I grieve, therefore, to hear, that there is a probability of his been [sic] compelled to appear at Washington on the Mississippi to answer, as it is suggested or supposed to some charge exhibited against him there by an inferior officer.1 I speak, however, on little more than rumour, for I have expressed no wish for accurate information as to the cause of the order: but I tremble for the fate of this country, should a post so important be placed at a critical juncture, in the hands of a man incompetent either as to understanding or as to experience.

Our greatest security perhaps lies in the want of funds among those who may be disposed to interrupt the public peace, and to loosen the bands which unite together the American family.

But we cannot on the other hand be sure that funds may not find their way from distant countries, and the open anxiety which, it is said, is discovered on the Mississippi part of Florida, to exercise the attributes of sovreignty, (if it be really any thing more than the blustering talk of self conceited politicians) may derive its stimulus and its support from the promise of foreign aid. It may be French or British, or both, operating on different minds.

On Monday last I began to hold a court in this County. It should have set 12 days: but the clerk (a very drunken man lately appointed) had absented himself, & left no deputy, & had been seen sixty miles off on the road to Orleans the preceeding day.

I appointed one pro tempero, amidst much opposition, and loud charges from Major Buford a justice of the county court of tyranny & oppression, and of assuming by this act of appointing a clerk pro-temp the legislative functions. I persevered however, without remark on his observations, in doing what little business could be done, viz. receiving returns, swearing attornies, & adopting rules for the governt. of the new court, (for the absent clerk had all the papers) and then adjourned to the next term.

Bufford, Kennedy, M’Farland and others, leaders in the late expedition, as well as many of their adherents were armed with clubs, and several of them with dirks, and as soon as the court was adjourned, Kennedy stepped forward (the whole being in the open woods—for we have no Courthouse) & stated that he was upon his own dung hill and proclaimed Cap. E. P. Gaines a dam—d scoundrel & a coward &c. &c.—but after I came away, as I am told, observed that he now found him to be a gentleman, that tho’ he (Ky) was on his own ground & could do what he pleased, & have Gaines assassinated in a moment if he thought proper, yet that no man should touch him, & upon this threw down his cudgel. From this & from the abusive language given to me by Buford, after I had mounted my horse; I am satisfied that the object was to raise a riot and to assassinate some of those who are dreaded by the violators of the law. I fear however that I am intruding too much upon you in detailing such disgraceful anecdotes: but possibly to some future American antiquary they would prove an interesting though mortifying memorial of the barbarism of the 19th. century. I have the honour to be dear sir very respectfully your most obedt sert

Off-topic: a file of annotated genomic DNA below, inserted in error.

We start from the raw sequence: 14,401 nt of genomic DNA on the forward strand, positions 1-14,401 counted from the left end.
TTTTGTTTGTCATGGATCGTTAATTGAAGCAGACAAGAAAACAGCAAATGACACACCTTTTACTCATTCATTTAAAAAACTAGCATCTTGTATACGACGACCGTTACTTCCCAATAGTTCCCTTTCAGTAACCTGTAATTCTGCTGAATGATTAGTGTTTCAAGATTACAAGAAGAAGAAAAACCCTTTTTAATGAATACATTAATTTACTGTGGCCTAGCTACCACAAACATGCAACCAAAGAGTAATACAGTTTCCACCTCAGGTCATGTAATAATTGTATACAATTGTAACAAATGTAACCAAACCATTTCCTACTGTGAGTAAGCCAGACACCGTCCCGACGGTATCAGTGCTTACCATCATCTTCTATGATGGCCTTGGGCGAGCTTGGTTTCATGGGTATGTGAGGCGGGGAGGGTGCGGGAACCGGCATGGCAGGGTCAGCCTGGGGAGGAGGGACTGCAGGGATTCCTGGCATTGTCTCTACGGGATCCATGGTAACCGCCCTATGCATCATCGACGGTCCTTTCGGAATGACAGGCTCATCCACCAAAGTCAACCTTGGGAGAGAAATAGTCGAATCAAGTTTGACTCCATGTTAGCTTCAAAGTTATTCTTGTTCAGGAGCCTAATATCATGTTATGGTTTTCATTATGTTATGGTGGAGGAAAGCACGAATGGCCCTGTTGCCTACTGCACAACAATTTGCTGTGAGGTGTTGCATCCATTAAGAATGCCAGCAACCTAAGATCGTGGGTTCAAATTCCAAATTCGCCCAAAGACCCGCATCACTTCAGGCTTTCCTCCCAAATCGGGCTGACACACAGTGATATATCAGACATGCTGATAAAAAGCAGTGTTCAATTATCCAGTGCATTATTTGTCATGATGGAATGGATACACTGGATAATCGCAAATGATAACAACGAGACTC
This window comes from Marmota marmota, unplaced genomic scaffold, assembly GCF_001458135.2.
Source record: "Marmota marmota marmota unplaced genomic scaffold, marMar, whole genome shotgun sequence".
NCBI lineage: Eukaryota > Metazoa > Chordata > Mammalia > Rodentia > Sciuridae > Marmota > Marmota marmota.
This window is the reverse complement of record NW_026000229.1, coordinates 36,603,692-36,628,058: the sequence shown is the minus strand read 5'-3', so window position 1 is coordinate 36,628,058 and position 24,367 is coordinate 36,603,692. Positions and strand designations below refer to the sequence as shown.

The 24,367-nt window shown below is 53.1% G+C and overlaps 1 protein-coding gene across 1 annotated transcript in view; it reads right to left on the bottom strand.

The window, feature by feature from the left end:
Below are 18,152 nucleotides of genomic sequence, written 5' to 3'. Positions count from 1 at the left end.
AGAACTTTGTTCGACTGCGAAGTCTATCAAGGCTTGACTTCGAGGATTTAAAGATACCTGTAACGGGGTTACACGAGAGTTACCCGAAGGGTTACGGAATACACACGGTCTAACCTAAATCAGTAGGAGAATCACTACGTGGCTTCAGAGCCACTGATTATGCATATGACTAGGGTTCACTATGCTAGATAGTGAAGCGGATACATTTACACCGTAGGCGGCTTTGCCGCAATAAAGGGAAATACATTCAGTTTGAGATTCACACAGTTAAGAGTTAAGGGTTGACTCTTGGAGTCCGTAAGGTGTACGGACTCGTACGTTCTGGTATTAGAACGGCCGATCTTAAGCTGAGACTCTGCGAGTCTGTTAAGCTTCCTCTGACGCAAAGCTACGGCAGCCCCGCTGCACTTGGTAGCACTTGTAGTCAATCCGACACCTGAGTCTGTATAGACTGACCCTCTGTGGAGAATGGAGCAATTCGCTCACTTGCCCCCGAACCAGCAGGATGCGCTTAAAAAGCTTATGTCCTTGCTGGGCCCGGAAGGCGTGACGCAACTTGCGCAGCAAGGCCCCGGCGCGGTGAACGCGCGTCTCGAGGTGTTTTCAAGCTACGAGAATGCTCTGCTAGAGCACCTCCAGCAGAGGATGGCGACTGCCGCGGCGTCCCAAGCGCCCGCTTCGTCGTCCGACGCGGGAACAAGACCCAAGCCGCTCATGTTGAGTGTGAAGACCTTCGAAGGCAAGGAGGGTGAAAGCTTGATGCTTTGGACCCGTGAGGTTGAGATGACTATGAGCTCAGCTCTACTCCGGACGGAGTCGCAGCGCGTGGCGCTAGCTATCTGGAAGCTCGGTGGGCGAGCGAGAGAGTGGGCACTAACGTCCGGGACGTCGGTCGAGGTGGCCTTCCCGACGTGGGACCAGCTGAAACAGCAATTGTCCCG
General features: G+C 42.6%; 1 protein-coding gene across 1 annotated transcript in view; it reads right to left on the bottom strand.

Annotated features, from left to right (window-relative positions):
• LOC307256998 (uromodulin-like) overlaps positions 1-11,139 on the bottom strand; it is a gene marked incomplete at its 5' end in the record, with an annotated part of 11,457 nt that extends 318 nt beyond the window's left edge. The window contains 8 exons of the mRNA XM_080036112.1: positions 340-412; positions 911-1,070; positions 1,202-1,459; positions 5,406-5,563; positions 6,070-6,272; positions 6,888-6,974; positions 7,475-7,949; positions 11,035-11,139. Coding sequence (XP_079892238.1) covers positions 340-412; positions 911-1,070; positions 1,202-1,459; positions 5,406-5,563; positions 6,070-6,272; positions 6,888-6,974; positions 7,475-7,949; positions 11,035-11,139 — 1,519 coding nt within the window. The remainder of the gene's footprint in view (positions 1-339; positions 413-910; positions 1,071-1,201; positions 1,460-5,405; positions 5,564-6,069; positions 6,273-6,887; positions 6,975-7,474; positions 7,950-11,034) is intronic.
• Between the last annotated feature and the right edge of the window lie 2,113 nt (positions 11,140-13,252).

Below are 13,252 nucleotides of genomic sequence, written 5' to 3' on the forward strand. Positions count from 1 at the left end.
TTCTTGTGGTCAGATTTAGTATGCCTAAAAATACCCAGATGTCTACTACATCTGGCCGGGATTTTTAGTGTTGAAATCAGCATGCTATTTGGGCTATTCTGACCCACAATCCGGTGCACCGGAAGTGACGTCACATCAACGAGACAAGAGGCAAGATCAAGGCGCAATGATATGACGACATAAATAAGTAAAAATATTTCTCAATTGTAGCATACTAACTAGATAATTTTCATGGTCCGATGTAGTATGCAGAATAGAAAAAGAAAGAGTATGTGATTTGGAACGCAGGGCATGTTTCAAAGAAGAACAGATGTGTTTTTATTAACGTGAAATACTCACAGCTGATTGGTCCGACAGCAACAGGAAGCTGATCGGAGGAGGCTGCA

H. Toulmin.

RC (PHi: Daniel Parker Papers).

1On 18 Feb. 1811 Brig. Gen. Wade Hampton, believing that Col. Thomas Cushing had “failed in his duty, as an officer, in repeated instances,” ordered him to Washington, Mississippi Territory, where, on his arrival, he was to consider himself under arrest. Cushing refused to obey on the grounds that it was impossible for him to travel to the place designated, whereupon Hampton, on 16 Mar. 1811, gave orders for his arrest at Fort Stoddert. The three charges Hampton made against Cushing—disobedience of orders, abuse of public trust and public property, and conduct unbecoming an officer and a gentleman—comprehended eighteen specifications. These ranged from improper delay in obeying orders in a variety of contexts to adopting “an improper and unauthorized attitude” while in the command of his troops, including unduly alarming the officers of a foreign nation in amity with the U.S., and also accused the colonel of improperly opening and reading a letter addressed to Hampton from North Carolina congressman Nathaniel Macon. Cushing’s trial was repeatedly delayed, largely because of the difficulties of assembling witnesses, and the court did not convene until 20 Mar. 1812. In May 1812 the court found Cushing guilty of the first and third charges and sentenced him to be reprimanded in General Orders (see Hampton to Eustis, 9 May 1811, and enclosures [DNA: RG 107, LRRS, H-346:5]; and copy of charges against Cushing [ibid., LRUS, H-1811]).